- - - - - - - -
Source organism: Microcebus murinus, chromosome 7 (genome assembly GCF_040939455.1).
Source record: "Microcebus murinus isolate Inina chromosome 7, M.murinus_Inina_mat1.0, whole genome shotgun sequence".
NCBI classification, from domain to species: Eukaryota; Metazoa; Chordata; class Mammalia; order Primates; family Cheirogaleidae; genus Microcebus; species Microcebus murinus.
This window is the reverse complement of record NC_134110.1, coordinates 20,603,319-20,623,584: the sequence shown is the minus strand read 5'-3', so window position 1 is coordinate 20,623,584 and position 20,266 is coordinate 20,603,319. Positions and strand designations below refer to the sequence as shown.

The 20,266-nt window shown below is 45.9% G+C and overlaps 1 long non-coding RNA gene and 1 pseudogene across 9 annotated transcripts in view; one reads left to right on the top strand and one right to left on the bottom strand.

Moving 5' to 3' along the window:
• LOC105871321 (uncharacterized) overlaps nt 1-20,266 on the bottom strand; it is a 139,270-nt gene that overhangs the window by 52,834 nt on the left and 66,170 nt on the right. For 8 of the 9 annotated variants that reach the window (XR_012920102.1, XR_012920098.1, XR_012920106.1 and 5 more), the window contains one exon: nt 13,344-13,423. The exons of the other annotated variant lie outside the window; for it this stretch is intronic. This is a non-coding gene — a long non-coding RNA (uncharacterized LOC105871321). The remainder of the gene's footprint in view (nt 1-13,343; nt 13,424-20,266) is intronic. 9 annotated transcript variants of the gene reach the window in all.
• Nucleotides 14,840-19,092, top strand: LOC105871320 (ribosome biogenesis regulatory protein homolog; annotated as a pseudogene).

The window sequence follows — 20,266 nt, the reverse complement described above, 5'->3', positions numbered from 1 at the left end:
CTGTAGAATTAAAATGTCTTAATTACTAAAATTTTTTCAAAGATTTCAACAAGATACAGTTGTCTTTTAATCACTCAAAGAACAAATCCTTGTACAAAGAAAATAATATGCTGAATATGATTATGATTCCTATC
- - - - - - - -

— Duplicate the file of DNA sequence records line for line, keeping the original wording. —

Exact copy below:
Source organism: Microcebus murinus, chromosome 7 (genome assembly GCF_040939455.1).
Source record: "Microcebus murinus isolate Inina chromosome 7, M.murinus_Inina_mat1.0, whole genome shotgun sequence".
NCBI classification, from domain to species: Eukaryota; Metazoa; Chordata; class Mammalia; order Primates; family Cheirogaleidae; genus Microcebus; species Microcebus murinus.
This window is the reverse complement of record NC_134110.1, coordinates 20,603,319-20,623,584: the sequence shown is the minus strand read 5'-3', so window position 1 is coordinate 20,623,584 and position 20,266 is coordinate 20,603,319. Positions and strand designations below refer to the sequence as shown.

The 20,266-nt window shown below is 45.9% G+C and overlaps 1 long non-coding RNA gene and 1 pseudogene across 9 annotated transcripts in view; one reads left to right on the top strand and one right to left on the bottom strand.

Moving 5' to 3' along the window:
• LOC105871321 (uncharacterized) overlaps nt 1-20,266 on the bottom strand; it is a 139,270-nt gene that overhangs the window by 52,834 nt on the left and 66,170 nt on the right. For 8 of the 9 annotated variants that reach the window (XR_012920102.1, XR_012920098.1, XR_012920106.1 and 5 more), the window contains one exon: nt 13,344-13,423. The exons of the other annotated variant lie outside the window; for it this stretch is intronic. This is a non-coding gene — a long non-coding RNA (uncharacterized LOC105871321). The remainder of the gene's footprint in view (nt 1-13,343; nt 13,424-20,266) is intronic. 9 annotated transcript variants of the gene reach the window in all.
• Nucleotides 14,840-19,092, top strand: LOC105871320 (ribosome biogenesis regulatory protein homolog; annotated as a pseudogene).

The window sequence follows — 20,266 nt, the reverse complement described above, 5'->3', positions numbered from 1 at the left end:
CTGTAGAATTAAAATGTCTTAATTACTAAAATTTTTTCAAAGATTTCAACAAGATACAGTTGTCTTTTAATCACTCAAAGAACAAATCCTTGTACAAAGAAAATAATATGCTGAATATGATTATGATTCCTATC